By Lindsey Konkel
Millennials love taking selfies-literally. A study found that the average Millennial will take upwards of 25,000 selfies in their lifetime. Gen Xers and Boomers aren’t far behind. When we selfie, we share important information about ourselves-what we care about, what we stand for.
Yet there’s something kind of sad about a selfie. It’s static. It doesn’t change-even when we do.
What would the world look like if instead, we could derive our identity from a more interactive form of communication that merges the digital and the physical? The digital and physical world are already somewhat merged in the world of finance, thanks to cryptocurrencies sharing the space with physical currencies on the stock market, be that through the Bitcoin Superstar app (ob das der Bitcoin Superstar war) or a different platform.
The idea may seem far out now, but John Werner vows this is the future of interacting with computers. John is vice president of strategic partnerships at Meta, an augmented reality tech company based in Boston. Augmented reality superimposes digital information or images onto the physical world to enhance the way we view our surroundings (think Pokémon Go).
John will speak at TEDxNavesink IDENTITY on Saturday, May 20 at the Paramount Theatre in Asbury Park. His talk will focus on augmented reality and the future of tech. He knows as well as many that for augmented reality to work, it needs to have clean, synthetic data. Without this type of data, computers won’t accurately record a face scan or any other movements, making it harder for the piece of technology to guess what is coming next, which could only cause more problems down the line. Without undertaking this process, augmented reality won’t have a room in the future of technology.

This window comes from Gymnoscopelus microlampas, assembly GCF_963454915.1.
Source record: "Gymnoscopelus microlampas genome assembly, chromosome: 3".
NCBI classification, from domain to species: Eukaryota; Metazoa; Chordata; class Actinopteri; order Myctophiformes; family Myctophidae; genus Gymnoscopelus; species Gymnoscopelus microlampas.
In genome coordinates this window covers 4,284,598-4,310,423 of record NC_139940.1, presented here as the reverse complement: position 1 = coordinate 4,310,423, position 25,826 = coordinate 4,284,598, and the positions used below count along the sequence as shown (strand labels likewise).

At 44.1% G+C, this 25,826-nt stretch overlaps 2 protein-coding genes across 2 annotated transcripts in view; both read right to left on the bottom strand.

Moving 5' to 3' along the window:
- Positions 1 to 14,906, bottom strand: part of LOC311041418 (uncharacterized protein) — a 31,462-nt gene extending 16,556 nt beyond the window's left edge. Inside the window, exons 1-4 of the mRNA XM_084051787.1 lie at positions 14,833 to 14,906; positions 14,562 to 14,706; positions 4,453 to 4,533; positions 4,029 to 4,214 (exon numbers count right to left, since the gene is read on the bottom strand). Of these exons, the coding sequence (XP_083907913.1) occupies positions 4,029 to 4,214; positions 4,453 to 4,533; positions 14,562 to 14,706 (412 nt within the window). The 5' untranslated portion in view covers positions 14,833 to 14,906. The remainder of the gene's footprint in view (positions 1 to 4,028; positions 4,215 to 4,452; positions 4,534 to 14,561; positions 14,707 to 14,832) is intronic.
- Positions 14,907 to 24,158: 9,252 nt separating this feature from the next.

Games and entertainment are just the beginning, says Werner. “Augmented reality will change the way we think about design, health, medicine,” he says. Imagine a neurosurgeon being able to superimpose a brain scan onto a patient’s head from different views before cutting into the patient’s head to remove a tumor.
Werner’s route into tech was a circuitous one. He spent 19 years in education before taking a position as head of innovation at MIT’s Media Lab. At MIT, he worked to develop new tech platforms that could address big, worldwide challenges. He also was the head of innovation and new ventures for the Camera Culture Group and the founding managing director of the Emerging Worlds SIG.
He credits teaching with helping him to hone those innovation skills. As a Boston Public Schools teacher, he led a team that developed Citizen Schools-a program aimed at closing the achievement gap by giving low-income, inner-city kids a leg-up with after-school apprenticeships at local businesses. He was also active in the tech space at Citizen Schools.
John also leads Imaging Café, a monthly event for innovators interested in cameras, displays, visual computing, smartphone apps, and fabrication. It brings together researchers, engineers, clinicians and students interested in computer vision, computer graphics and imaging technologies to foster deeper conversation with entrepreneurs and investors.
John is passionate about how using neuroscience can inform building a truly natural operating environment for navigating the future of computing.
Come hear John and other dynamic speakers at TEDxNavesink IDENTITY. Get your tickets today.